Tag Archives: acting

Bigger, or smaller?

I seem to be on a roll of quoting other people. Either I’m lazy and am just getting other people to talk for me, or other people are doing a great job of making me think.

Or both.

In any case, today I ran across two seemingly opposite opinions about acting on the operatic stage. One is from critic Zachary Woolfe, who reviewed the Metropolitan Opera’s Lucia di Lammermoor (incidentally, one of the first operas I ever saw at the Met). The other is from baritone William Shimell, who found himself acting alongside Juliette Binoche in a film by Abbas Kiarostami – a director known for choosing to work with actors who have no actual training in acting for the screen.

Zack Woolfe, on Natalie Dessay’s performance in the title role of Donizetti’s opera, wrote:

With an eye, perhaps, to its growing live simulcast audiences, the Met’s recent productions can seem directed at the camera rather than the audience in the theater. Ms. Dessay’s performance suggests as much. Her little fidgets, eye motions and twitches around the mouth register in the high definition of extreme movie theater close-ups, but they disappear in the opera house, along with our interest. By the time she delivers a fine, tensely eerie mad scene, the stakes of the drama — that queasy, distinctively operatic blend of empathy for and exhilaration over the heroine’s degradation — are almost entirely forfeit.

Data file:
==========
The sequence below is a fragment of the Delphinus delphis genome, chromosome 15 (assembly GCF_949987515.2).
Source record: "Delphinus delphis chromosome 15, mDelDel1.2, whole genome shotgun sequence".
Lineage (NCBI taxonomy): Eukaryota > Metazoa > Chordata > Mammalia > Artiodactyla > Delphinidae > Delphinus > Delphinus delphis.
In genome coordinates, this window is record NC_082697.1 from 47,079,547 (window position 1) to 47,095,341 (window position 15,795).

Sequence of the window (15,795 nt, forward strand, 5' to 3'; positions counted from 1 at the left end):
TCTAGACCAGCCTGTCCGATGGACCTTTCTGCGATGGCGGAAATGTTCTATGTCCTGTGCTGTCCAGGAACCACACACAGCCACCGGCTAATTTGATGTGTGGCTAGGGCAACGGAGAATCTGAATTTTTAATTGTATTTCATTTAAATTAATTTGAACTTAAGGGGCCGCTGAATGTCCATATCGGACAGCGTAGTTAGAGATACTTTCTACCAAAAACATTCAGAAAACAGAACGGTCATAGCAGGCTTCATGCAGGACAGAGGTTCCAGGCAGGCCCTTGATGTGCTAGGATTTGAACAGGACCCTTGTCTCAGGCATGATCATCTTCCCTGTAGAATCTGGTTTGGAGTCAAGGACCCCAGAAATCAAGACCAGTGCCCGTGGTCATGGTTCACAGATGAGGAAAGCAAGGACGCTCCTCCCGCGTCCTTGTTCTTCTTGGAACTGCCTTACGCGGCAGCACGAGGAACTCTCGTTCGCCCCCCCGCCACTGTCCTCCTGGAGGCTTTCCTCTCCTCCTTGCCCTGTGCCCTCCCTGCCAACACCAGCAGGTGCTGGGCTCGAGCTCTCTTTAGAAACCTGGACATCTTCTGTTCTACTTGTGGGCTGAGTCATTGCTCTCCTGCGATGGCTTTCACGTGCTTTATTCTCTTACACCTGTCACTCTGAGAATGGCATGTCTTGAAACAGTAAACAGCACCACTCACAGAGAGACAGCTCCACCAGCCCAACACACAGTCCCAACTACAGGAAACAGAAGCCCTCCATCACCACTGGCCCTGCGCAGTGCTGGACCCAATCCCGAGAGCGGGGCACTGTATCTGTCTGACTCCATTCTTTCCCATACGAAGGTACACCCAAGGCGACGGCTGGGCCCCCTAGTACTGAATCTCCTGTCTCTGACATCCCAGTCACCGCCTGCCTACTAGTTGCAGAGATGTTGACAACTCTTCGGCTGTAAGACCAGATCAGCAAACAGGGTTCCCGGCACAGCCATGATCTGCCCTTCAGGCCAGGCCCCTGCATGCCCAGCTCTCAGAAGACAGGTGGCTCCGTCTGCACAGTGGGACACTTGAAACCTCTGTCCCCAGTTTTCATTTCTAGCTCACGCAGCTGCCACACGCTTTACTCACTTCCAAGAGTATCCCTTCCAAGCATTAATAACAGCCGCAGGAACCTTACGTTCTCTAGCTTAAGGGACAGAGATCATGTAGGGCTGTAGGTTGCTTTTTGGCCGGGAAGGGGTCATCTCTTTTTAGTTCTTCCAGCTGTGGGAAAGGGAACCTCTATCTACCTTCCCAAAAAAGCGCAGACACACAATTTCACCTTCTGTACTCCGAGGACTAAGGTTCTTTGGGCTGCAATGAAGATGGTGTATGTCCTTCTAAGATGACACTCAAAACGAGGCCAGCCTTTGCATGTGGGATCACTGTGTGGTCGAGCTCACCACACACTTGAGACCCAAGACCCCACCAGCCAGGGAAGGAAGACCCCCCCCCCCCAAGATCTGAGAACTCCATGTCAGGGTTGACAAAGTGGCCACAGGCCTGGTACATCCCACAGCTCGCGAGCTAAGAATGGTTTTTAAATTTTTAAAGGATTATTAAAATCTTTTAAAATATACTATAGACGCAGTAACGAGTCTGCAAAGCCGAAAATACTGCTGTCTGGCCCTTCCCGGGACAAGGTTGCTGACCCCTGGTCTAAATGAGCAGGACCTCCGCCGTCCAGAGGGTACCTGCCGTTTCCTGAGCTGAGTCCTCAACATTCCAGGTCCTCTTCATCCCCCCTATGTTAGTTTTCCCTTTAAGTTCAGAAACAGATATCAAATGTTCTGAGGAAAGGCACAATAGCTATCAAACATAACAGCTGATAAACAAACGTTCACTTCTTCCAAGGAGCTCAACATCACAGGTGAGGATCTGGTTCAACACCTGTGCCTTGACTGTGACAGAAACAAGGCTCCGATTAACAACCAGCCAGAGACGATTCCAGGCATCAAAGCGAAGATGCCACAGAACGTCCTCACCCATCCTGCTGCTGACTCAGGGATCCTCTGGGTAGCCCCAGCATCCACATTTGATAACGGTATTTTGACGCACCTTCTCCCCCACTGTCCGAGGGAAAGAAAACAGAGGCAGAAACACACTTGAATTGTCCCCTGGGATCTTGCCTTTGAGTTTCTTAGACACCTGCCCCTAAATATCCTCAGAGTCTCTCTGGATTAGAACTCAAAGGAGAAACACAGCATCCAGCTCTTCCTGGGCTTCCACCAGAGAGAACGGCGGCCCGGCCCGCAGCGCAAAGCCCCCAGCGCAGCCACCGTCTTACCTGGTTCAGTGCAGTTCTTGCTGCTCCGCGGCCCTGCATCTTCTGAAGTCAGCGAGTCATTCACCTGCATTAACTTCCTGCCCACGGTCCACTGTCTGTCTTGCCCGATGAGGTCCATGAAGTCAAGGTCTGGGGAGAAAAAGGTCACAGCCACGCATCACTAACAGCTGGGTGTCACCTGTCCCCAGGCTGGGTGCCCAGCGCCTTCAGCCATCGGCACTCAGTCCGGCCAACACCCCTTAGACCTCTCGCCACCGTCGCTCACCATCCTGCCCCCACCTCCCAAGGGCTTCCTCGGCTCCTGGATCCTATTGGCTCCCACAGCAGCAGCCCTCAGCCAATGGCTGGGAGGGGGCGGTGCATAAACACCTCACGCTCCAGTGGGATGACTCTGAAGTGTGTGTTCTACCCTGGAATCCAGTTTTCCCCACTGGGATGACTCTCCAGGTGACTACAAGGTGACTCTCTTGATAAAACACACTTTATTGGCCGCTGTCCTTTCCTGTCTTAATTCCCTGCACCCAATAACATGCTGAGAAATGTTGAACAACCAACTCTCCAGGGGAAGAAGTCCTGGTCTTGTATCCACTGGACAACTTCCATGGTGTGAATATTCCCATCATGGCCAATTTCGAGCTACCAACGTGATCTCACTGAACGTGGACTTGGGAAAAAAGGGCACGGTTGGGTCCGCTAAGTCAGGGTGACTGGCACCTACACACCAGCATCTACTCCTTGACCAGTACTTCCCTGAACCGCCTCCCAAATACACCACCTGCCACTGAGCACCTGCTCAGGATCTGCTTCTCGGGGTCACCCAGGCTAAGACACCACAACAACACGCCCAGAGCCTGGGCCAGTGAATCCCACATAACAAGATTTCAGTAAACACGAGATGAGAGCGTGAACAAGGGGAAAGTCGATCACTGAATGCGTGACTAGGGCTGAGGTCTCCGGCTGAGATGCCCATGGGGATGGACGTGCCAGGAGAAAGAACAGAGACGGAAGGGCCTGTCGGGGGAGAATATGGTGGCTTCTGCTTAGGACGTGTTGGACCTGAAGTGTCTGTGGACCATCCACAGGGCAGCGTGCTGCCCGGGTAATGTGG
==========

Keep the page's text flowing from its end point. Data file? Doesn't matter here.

In her article about William Shimell’s experience in Kiarostami’s film, Anne Midgette wrote:

Working for the camera was daunting – and rewarding. “It’s changed the way I do all of my opera,” Shimell said. “I pare down. I do as little as I can – what I think is necessary to make the character clear. Anything else is extraneous.”

Paring away extraneous movement is part of acting training. Maria Callas, indeed, used the approach to focus her searing operatic performances. But for Shimell, it was a new concept. “I used to think you had to act the person onstage,” he said. “I would behave in the way that singers do.”

Because singing without amplification, loudly enough to be heard by 4,000 people, is itself a physical activity, many singers incorporate physical gestures into their singing without realizing it. Working in film, he realized for the first time that “the more you do the less effect you have.”

So do you pare down, or do you scale up? Continue reading


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